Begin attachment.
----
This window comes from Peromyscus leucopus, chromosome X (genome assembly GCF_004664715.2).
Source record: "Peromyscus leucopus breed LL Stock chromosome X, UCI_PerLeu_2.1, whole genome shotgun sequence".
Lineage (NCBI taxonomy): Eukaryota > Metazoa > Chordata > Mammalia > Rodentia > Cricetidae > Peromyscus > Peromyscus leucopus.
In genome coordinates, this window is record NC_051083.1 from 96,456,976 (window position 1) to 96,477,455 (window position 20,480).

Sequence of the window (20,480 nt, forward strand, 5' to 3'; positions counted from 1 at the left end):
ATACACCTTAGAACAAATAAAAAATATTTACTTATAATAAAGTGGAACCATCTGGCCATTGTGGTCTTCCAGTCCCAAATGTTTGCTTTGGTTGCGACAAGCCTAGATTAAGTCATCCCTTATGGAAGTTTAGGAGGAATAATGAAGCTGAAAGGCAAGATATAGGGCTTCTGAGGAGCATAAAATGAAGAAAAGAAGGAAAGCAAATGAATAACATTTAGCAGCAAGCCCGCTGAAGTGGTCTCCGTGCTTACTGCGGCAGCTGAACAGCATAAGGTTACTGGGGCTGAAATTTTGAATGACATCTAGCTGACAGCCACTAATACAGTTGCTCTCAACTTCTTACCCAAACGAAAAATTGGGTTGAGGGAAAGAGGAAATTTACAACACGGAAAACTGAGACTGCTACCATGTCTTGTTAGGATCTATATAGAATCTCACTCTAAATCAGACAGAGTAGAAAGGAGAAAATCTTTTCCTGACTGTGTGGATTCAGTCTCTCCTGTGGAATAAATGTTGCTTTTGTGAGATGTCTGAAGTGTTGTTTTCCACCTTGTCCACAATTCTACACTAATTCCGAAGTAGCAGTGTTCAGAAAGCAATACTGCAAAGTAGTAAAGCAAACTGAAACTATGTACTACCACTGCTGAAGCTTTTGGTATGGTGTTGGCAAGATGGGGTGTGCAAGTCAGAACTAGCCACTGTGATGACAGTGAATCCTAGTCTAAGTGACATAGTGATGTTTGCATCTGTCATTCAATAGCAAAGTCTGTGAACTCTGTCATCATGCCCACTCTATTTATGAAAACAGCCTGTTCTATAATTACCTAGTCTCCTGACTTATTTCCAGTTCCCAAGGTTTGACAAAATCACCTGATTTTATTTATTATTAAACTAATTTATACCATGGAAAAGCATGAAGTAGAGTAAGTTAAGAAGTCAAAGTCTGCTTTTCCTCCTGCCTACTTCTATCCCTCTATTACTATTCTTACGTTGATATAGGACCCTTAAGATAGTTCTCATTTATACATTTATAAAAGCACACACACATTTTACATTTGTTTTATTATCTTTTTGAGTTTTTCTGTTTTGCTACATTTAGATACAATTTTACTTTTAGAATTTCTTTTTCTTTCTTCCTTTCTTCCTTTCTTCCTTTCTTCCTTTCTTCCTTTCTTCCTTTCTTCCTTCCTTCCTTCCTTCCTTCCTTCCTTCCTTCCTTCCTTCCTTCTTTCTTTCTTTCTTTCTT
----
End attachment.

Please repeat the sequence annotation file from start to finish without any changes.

This window comes from Peromyscus leucopus, chromosome X (genome assembly GCF_004664715.2).
Source record: "Peromyscus leucopus breed LL Stock chromosome X, UCI_PerLeu_2.1, whole genome shotgun sequence".
Lineage (NCBI taxonomy): Eukaryota > Metazoa > Chordata > Mammalia > Rodentia > Cricetidae > Peromyscus > Peromyscus leucopus.
In genome coordinates, this window is record NC_051083.1 from 96,456,976 (window position 1) to 96,477,455 (window position 20,480).

Sequence of the window (20,480 nt, forward strand, 5' to 3'; positions counted from 1 at the left end):
ATACACCTTAGAACAAATAAAAAATATTTACTTATAATAAAGTGGAACCATCTGGCCATTGTGGTCTTCCAGTCCCAAATGTTTGCTTTGGTTGCGACAAGCCTAGATTAAGTCATCCCTTATGGAAGTTTAGGAGGAATAATGAAGCTGAAAGGCAAGATATAGGGCTTCTGAGGAGCATAAAATGAAGAAAAGAAGGAAAGCAAATGAATAACATTTAGCAGCAAGCCCGCTGAAGTGGTCTCCGTGCTTACTGCGGCAGCTGAACAGCATAAGGTTACTGGGGCTGAAATTTTGAATGACATCTAGCTGACAGCCACTAATACAGTTGCTCTCAACTTCTTACCCAAACGAAAAATTGGGTTGAGGGAAAGAGGAAATTTACAACACGGAAAACTGAGACTGCTACCATGTCTTGTTAGGATCTATATAGAATCTCACTCTAAATCAGACAGAGTAGAAAGGAGAAAATCTTTTCCTGACTGTGTGGATTCAGTCTCTCCTGTGGAATAAATGTTGCTTTTGTGAGATGTCTGAAGTGTTGTTTTCCACCTTGTCCACAATTCTACACTAATTCCGAAGTAGCAGTGTTCAGAAAGCAATACTGCAAAGTAGTAAAGCAAACTGAAACTATGTACTACCACTGCTGAAGCTTTTGGTATGGTGTTGGCAAGATGGGGTGTGCAAGTCAGAACTAGCCACTGTGATGACAGTGAATCCTAGTCTAAGTGACATAGTGATGTTTGCATCTGTCATTCAATAGCAAAGTCTGTGAACTCTGTCATCATGCCCACTCTATTTATGAAAACAGCCTGTTCTATAATTACCTAGTCTCCTGACTTATTTCCAGTTCCCAAGGTTTGACAAAATCACCTGATTTTATTTATTATTAAACTAATTTATACCATGGAAAAGCATGAAGTAGAGTAAGTTAAGAAGTCAAAGTCTGCTTTTCCTCCTGCCTACTTCTATCCCTCTATTACTATTCTTACGTTGATATAGGACCCTTAAGATAGTTCTCATTTATACATTTATAAAAGCACACACACATTTTACATTTGTTTTATTATCTTTTTGAGTTTTTCTGTTTTGCTACATTTAGATACAATTTTACTTTTAGAATTTCTTTTTCTTTCTTCCTTTCTTCCTTTCTTCCTTTCTTCCTTTCTTCCTTTCTTCCTTTCTTCCTTCCTTCCTTCCTTCCTTCCTTCCTTCCTTCCTTCCTTCCTTCTTTCTTTCTTTCTTTCTT